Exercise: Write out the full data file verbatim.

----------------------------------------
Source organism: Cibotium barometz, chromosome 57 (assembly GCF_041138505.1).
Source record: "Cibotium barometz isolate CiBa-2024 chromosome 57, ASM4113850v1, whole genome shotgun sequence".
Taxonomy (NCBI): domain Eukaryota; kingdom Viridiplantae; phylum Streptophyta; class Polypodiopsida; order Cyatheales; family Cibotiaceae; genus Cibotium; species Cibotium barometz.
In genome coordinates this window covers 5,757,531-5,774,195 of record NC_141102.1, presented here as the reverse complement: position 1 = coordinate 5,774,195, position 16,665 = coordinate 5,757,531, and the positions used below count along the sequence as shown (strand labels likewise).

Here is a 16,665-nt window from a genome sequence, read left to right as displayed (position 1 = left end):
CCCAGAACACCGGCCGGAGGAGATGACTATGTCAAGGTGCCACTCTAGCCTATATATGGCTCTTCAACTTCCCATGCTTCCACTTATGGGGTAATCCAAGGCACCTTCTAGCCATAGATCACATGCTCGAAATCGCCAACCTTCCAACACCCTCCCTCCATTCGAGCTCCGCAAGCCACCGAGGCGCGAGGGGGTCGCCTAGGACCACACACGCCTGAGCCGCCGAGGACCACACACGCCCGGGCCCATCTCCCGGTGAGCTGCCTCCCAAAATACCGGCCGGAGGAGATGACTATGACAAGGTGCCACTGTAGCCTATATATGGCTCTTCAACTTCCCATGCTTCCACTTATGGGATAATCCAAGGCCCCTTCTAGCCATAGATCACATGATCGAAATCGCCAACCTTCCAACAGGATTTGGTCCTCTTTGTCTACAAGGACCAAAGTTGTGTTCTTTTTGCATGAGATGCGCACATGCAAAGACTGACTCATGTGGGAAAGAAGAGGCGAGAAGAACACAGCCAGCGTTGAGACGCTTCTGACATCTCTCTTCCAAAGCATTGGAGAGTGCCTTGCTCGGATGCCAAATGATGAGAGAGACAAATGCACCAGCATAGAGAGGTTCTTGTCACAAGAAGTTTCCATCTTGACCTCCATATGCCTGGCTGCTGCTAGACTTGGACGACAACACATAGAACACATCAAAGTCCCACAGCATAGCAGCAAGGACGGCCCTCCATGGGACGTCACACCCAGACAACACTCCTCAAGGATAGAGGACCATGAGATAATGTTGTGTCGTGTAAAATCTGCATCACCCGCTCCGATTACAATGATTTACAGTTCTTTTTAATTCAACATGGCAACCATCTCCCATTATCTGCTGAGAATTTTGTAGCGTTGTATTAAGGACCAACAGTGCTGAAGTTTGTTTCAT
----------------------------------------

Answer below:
Source organism: Cibotium barometz, chromosome 57 (assembly GCF_041138505.1).
Source record: "Cibotium barometz isolate CiBa-2024 chromosome 57, ASM4113850v1, whole genome shotgun sequence".
Taxonomy (NCBI): domain Eukaryota; kingdom Viridiplantae; phylum Streptophyta; class Polypodiopsida; order Cyatheales; family Cibotiaceae; genus Cibotium; species Cibotium barometz.
In genome coordinates this window covers 5,757,531-5,774,195 of record NC_141102.1, presented here as the reverse complement: position 1 = coordinate 5,774,195, position 16,665 = coordinate 5,757,531, and the positions used below count along the sequence as shown (strand labels likewise).

Here is a 16,665-nt window from a genome sequence, read left to right as displayed (position 1 = left end):
CCCAGAACACCGGCCGGAGGAGATGACTATGTCAAGGTGCCACTCTAGCCTATATATGGCTCTTCAACTTCCCATGCTTCCACTTATGGGGTAATCCAAGGCACCTTCTAGCCATAGATCACATGCTCGAAATCGCCAACCTTCCAACACCCTCCCTCCATTCGAGCTCCGCAAGCCACCGAGGCGCGAGGGGGTCGCCTAGGACCACACACGCCTGAGCCGCCGAGGACCACACACGCCCGGGCCCATCTCCCGGTGAGCTGCCTCCCAAAATACCGGCCGGAGGAGATGACTATGACAAGGTGCCACTGTAGCCTATATATGGCTCTTCAACTTCCCATGCTTCCACTTATGGGATAATCCAAGGCCCCTTCTAGCCATAGATCACATGATCGAAATCGCCAACCTTCCAACAGGATTTGGTCCTCTTTGTCTACAAGGACCAAAGTTGTGTTCTTTTTGCATGAGATGCGCACATGCAAAGACTGACTCATGTGGGAAAGAAGAGGCGAGAAGAACACAGCCAGCGTTGAGACGCTTCTGACATCTCTCTTCCAAAGCATTGGAGAGTGCCTTGCTCGGATGCCAAATGATGAGAGAGACAAATGCACCAGCATAGAGAGGTTCTTGTCACAAGAAGTTTCCATCTTGACCTCCATATGCCTGGCTGCTGCTAGACTTGGACGACAACACATAGAACACATCAAAGTCCCACAGCATAGCAGCAAGGACGGCCCTCCATGGGACGTCACACCCAGACAACACTCCTCAAGGATAGAGGACCATGAGATAATGTTGTGTCGTGTAAAATCTGCATCACCCGCTCCGATTACAATGATTTACAGTTCTTTTTAATTCAACATGGCAACCATCTCCCATTATCTGCTGAGAATTTTGTAGCGTTGTATTAAGGACCAACAGTGCTGAAGTTTGTTTCAT